Telemachus and Mentor from Odyssey. In this depiction from the ancient Greek epic, Mentor (actually Athena in disguise) encourages Telemachus to stand up against the suitors for his mother, Penelope and go abroad to find out what happened to his father, Odysseus. Photo courtesy: Wikipedia commons.
These days, I make it a point to encourage my younger colleagues to go on similar learning trips and seminars. We share learning experiences from work and enable each other to create their own learning path. Based on my boss’ philosophy, that is how we view mentoring at TMH. I believe this is a great way to help leaders discover their own potential, and enhance their own leadership abilities.
TMH Cyprus website (http://tmh-eastmed.com/)
Captain VS Parani is the author of Golden Stripes- Leadership on the High Seas, Whittles Publishing (http://www.whittlespublishing.com/Golden_Stripes), and on Amazon (https://www.amazon.com/Golden-Stripes-Leadership-High-Seas/dp/1849953147)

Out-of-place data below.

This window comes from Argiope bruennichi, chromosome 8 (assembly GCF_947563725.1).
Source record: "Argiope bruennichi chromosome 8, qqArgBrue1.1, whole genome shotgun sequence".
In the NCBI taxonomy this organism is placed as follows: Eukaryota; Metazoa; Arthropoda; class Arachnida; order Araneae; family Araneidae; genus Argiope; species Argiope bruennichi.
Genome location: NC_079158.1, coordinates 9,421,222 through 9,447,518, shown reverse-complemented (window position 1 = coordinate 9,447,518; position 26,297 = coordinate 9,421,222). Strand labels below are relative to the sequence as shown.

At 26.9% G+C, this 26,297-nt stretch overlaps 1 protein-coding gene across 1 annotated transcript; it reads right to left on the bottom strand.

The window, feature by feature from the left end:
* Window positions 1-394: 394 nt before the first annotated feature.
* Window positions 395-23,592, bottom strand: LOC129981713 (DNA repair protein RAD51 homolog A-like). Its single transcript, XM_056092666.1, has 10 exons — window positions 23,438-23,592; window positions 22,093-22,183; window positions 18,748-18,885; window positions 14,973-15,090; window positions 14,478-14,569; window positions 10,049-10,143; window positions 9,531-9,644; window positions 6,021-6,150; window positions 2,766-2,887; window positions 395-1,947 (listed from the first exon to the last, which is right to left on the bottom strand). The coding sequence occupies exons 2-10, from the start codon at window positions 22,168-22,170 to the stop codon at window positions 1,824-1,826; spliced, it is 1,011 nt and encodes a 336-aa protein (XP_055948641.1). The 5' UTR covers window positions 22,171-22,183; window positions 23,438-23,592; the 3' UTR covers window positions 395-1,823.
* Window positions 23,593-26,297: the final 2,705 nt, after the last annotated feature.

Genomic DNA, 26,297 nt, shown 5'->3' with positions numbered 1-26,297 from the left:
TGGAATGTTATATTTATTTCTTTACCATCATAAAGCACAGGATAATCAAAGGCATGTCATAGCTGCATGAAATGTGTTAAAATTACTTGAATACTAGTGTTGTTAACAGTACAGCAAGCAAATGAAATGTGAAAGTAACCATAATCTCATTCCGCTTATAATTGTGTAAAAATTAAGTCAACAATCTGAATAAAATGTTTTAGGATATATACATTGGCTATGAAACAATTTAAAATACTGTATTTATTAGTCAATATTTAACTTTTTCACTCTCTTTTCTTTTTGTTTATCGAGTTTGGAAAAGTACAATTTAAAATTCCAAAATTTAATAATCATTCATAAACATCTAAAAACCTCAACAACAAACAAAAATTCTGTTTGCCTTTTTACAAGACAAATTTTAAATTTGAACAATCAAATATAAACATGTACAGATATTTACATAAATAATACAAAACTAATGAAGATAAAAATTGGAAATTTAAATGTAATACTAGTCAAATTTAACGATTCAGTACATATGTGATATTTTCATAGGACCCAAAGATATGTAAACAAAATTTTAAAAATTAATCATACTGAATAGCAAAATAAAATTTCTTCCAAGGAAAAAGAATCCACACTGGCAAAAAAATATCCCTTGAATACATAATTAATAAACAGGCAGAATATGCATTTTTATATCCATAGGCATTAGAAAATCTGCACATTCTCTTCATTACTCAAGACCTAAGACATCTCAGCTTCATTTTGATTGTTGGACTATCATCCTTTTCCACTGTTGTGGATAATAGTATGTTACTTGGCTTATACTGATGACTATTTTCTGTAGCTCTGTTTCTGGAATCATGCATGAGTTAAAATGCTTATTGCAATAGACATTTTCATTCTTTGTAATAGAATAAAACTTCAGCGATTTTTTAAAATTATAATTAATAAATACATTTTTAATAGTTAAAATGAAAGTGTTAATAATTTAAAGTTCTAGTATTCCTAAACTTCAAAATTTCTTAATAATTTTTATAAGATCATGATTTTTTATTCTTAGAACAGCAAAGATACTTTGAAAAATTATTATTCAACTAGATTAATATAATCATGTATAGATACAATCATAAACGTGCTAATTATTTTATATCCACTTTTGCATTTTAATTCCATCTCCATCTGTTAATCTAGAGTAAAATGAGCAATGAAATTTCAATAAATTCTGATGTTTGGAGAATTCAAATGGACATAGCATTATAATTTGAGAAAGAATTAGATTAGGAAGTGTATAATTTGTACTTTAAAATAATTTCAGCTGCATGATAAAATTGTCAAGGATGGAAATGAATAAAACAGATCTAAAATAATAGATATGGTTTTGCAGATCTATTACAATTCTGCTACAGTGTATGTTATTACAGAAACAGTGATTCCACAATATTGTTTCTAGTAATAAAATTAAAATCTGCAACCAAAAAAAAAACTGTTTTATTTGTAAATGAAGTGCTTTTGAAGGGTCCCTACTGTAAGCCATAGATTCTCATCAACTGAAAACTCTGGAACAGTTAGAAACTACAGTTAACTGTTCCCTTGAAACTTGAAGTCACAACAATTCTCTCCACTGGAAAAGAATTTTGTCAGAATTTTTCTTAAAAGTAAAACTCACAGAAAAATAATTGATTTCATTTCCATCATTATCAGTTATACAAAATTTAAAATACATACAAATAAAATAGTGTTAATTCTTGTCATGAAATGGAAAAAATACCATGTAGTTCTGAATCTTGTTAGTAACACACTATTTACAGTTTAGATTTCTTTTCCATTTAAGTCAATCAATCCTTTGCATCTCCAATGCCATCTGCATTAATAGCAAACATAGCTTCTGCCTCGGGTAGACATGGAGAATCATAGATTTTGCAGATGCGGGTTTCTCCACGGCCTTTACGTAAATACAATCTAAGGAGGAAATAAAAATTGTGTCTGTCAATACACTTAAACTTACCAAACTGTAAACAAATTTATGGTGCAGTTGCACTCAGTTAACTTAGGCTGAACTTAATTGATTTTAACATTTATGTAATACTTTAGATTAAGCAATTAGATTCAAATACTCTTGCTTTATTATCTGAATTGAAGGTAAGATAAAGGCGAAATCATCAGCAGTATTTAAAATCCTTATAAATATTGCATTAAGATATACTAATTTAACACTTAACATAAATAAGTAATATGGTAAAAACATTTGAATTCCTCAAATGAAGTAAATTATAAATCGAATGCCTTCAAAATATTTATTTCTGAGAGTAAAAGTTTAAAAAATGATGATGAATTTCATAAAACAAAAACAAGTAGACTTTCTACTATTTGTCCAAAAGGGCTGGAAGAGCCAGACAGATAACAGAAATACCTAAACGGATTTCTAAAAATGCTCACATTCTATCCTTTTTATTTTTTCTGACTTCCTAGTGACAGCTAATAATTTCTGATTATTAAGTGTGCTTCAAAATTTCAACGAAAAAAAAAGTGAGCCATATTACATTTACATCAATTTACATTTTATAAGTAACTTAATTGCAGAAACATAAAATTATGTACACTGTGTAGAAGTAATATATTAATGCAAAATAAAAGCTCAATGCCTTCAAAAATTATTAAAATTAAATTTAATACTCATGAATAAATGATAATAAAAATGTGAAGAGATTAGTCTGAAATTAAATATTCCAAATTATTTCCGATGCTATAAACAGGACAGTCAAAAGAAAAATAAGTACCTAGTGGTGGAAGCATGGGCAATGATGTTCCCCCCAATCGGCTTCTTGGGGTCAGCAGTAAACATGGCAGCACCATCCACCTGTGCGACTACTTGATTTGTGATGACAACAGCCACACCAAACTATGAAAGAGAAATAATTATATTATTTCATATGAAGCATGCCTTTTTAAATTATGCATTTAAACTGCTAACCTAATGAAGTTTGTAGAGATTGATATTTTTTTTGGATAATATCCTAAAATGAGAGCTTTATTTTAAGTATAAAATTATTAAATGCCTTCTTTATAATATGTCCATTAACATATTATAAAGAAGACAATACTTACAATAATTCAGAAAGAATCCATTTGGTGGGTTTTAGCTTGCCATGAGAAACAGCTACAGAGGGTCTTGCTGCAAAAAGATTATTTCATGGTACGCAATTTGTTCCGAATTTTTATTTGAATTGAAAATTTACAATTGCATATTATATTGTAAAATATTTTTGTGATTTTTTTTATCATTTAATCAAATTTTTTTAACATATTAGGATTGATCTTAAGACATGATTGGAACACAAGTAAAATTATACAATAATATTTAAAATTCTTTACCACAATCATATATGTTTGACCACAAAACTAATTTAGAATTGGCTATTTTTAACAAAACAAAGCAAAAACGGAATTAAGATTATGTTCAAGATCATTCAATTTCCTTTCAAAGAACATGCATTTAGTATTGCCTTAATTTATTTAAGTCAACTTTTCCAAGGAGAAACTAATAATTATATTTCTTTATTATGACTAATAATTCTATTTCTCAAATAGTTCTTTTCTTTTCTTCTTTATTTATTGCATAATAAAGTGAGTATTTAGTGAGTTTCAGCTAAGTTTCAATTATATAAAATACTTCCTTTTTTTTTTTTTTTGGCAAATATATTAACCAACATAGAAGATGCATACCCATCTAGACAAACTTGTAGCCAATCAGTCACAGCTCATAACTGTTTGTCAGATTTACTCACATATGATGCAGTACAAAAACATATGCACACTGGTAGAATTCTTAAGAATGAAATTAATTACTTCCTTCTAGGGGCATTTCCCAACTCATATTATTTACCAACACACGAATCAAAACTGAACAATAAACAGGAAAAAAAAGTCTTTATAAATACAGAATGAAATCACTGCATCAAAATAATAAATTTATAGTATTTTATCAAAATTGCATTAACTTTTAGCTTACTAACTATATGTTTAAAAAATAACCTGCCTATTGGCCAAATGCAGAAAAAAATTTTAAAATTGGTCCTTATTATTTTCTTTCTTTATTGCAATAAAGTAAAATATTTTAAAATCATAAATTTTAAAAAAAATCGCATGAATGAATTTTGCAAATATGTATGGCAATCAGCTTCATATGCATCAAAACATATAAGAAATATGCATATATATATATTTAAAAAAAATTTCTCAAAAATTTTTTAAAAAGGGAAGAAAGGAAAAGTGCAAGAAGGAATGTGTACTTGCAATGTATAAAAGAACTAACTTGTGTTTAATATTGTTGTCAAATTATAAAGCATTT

"Our greatness has always come from people who expect nothing and take nothing for granted - folks who work hard for what they have, then reach back and help others after them."
- Michelle Obama
I met Professor Jeffrey Blum by chance in Limassol a few weeks ago. Although our meeting was short, I was left with an impression that we had known each other for a long time. He has been in the shipping industry for 45 years, which is from even before I was born! I mentioned this to a friend of mine who had been his student at the World Maritime University. He was full of admiration for Professor Blum and he also let me in on a little-known story of our mutual acquaintance.